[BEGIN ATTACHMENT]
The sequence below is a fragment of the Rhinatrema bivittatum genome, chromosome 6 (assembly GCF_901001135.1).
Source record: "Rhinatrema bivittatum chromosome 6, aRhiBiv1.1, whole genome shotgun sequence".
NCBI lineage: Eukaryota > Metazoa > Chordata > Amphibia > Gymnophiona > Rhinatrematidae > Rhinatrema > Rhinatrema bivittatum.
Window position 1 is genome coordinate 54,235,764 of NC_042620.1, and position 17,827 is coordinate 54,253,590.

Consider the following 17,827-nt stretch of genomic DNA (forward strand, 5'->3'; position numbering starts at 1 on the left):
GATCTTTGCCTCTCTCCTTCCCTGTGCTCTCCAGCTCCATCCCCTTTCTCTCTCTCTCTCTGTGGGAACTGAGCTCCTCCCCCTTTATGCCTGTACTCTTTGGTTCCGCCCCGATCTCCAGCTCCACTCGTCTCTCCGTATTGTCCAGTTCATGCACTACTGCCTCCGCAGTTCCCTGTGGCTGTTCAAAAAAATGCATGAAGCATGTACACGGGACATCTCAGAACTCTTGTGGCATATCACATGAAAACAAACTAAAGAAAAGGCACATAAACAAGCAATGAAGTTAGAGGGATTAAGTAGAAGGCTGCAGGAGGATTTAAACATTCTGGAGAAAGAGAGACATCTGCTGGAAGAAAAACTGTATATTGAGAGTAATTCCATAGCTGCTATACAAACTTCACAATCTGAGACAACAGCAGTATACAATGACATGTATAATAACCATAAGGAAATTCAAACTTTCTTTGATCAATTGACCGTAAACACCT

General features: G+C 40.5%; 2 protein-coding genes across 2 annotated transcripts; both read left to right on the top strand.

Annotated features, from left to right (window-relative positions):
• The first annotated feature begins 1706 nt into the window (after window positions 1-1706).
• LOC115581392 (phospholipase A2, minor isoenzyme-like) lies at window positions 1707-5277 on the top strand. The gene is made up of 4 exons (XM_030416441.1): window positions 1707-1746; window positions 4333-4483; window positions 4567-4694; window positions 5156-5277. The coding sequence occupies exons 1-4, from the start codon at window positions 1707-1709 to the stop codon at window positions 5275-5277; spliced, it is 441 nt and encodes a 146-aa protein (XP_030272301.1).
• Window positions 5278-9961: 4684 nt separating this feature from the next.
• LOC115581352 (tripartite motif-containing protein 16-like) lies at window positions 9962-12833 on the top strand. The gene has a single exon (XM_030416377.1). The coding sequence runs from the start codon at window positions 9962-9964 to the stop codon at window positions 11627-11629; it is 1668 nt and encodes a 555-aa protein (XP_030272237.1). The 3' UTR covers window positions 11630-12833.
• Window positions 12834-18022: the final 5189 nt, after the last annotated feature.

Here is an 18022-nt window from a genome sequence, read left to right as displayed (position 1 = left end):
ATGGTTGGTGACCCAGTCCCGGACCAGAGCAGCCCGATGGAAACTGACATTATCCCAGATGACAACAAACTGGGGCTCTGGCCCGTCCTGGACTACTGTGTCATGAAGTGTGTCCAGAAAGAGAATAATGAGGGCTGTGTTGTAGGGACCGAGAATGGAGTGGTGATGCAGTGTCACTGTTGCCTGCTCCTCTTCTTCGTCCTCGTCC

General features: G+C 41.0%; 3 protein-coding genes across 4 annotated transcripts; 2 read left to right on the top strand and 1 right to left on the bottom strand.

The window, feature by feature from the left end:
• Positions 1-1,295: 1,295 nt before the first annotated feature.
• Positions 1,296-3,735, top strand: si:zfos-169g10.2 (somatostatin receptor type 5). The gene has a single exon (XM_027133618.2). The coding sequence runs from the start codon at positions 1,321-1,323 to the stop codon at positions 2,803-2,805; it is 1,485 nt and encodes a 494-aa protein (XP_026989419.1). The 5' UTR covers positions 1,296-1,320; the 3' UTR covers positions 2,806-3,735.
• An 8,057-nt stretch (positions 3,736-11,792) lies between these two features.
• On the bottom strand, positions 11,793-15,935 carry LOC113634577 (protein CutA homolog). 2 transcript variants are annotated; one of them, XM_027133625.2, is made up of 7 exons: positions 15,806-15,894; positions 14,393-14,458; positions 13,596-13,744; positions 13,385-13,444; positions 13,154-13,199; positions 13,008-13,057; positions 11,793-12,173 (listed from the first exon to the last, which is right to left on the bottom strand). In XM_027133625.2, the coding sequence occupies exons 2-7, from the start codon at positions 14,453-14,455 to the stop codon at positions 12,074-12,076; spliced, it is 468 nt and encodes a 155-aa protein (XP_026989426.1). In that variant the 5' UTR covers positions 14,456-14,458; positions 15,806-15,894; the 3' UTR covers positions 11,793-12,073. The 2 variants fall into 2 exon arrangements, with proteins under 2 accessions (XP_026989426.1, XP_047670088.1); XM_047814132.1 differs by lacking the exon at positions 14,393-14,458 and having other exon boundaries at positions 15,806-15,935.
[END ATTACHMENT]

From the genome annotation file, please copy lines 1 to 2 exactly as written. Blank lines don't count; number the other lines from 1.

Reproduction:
The sequence below is a fragment of the Rhinatrema bivittatum genome, chromosome 6 (assembly GCF_901001135.1).
Source record: "Rhinatrema bivittatum chromosome 6, aRhiBiv1.1, whole genome shotgun sequence".